New medicines come from the collective efforts of an interactive network of public, private and non-profit actors — all must thrive to improve patient health. If we dramatically reduce the potential for profit that rewards those who bring new medicines to market, venture funding will inevitably decline.

We propose adopting a broad set of policy reforms that would foster both innovation and access, while better preparing the country for the next pandemic by supporting the multiple players in our health security ecosystem.

Cognitive dissonance

Even before our commander-in-chief contracted COVID-19, it had become evident that the critical mass of life sciences companies based in the U.S. was important to preserving national security. Three of the four leading contenders in the race to develop a safe and effective vaccine — Pfizer Inc. (NYSE: PFE), Moderna Inc. (NASDAQ:MRNA) and Johnson & Johnson (NYSE:JNJ)— are U.S.-based; if successful these companies will first obtain FDA regulatory approval, to make the vaccine available equitably.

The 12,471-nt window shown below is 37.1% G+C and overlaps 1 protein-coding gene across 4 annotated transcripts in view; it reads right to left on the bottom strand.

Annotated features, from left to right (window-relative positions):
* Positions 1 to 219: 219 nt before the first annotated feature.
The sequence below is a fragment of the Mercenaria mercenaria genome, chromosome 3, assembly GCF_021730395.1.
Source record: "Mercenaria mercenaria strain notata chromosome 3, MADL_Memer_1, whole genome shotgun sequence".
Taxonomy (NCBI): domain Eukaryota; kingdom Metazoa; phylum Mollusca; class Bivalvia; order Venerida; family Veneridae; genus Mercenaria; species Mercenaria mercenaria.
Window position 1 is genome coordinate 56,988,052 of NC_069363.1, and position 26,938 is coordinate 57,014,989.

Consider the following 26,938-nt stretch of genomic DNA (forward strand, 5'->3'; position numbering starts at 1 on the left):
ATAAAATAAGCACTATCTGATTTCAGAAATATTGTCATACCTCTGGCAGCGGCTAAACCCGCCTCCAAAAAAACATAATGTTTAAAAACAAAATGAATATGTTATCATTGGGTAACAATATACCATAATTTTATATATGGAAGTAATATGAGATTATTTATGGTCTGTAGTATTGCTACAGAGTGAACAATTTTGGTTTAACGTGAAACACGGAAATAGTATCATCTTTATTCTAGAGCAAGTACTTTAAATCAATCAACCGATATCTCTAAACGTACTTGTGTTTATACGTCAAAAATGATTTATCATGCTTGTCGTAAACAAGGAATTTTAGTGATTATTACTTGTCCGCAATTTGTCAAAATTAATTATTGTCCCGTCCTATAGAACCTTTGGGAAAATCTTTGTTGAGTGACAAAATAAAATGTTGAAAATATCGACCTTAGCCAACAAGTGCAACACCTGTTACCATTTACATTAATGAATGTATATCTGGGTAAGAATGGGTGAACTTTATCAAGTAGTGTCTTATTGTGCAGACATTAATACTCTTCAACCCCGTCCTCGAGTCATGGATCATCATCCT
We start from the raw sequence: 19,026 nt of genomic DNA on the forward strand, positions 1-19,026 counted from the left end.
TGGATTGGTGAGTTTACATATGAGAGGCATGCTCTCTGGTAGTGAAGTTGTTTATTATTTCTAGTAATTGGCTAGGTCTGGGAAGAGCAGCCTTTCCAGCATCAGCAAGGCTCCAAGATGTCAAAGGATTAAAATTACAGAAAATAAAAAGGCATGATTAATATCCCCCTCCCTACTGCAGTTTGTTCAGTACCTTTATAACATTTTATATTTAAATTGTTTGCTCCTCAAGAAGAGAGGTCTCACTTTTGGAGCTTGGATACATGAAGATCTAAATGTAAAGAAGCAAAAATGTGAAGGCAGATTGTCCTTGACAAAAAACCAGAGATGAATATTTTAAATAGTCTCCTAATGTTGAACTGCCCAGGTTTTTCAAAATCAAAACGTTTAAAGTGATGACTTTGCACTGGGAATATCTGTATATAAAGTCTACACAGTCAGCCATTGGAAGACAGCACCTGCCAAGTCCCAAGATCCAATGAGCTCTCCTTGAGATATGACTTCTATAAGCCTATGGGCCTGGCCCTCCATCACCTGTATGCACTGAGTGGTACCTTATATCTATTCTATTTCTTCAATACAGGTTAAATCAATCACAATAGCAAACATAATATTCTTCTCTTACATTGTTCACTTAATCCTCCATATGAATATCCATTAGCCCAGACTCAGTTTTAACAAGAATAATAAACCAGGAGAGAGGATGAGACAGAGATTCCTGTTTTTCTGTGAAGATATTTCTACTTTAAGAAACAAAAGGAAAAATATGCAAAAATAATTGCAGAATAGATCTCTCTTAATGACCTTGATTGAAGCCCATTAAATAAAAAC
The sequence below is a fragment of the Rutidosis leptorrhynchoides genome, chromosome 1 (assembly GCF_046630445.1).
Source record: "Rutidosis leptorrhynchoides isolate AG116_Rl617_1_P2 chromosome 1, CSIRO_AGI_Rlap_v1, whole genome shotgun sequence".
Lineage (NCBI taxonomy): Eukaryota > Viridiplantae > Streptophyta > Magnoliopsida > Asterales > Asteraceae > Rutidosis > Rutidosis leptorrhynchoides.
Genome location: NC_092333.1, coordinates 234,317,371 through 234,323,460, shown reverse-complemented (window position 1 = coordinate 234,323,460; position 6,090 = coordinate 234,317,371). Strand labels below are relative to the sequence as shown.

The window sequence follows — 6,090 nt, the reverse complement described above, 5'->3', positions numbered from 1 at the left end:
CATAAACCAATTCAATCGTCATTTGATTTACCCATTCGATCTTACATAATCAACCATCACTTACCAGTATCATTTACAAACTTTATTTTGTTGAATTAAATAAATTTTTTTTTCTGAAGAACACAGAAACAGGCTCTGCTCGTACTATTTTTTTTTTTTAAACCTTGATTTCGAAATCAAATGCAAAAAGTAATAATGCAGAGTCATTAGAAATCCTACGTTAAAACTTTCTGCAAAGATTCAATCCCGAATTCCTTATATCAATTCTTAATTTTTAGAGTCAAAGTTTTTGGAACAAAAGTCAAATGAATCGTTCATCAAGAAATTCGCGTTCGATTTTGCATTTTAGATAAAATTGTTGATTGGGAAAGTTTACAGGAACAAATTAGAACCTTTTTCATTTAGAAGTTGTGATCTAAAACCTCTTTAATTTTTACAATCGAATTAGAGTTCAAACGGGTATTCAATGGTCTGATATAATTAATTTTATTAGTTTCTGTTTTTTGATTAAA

Of course, the fundamental purpose of government is to protect its citizens from harm. While we often think first of the danger of military conflict, the threat to human health actually looms larger; only two wars in our nation’s history (WWII and the Civil War) have killed more Americans than the 220,000 who have perished to date from COVID-19-related causes.

Granted, our government has been spending large amounts of money in support of prospective COVID-19 treatments and vaccines. As just one example, the Biomedical Advanced Research and Development Authority (BARDA) of HHS has agreed to provide AstraZeneca plc (LSE:AZN; NASDAQ:AZN) with up to $1.2 billion of funding in support of clinical development and the scale-up of manufacturing of its vaccine at a BARDA facility in the U.S.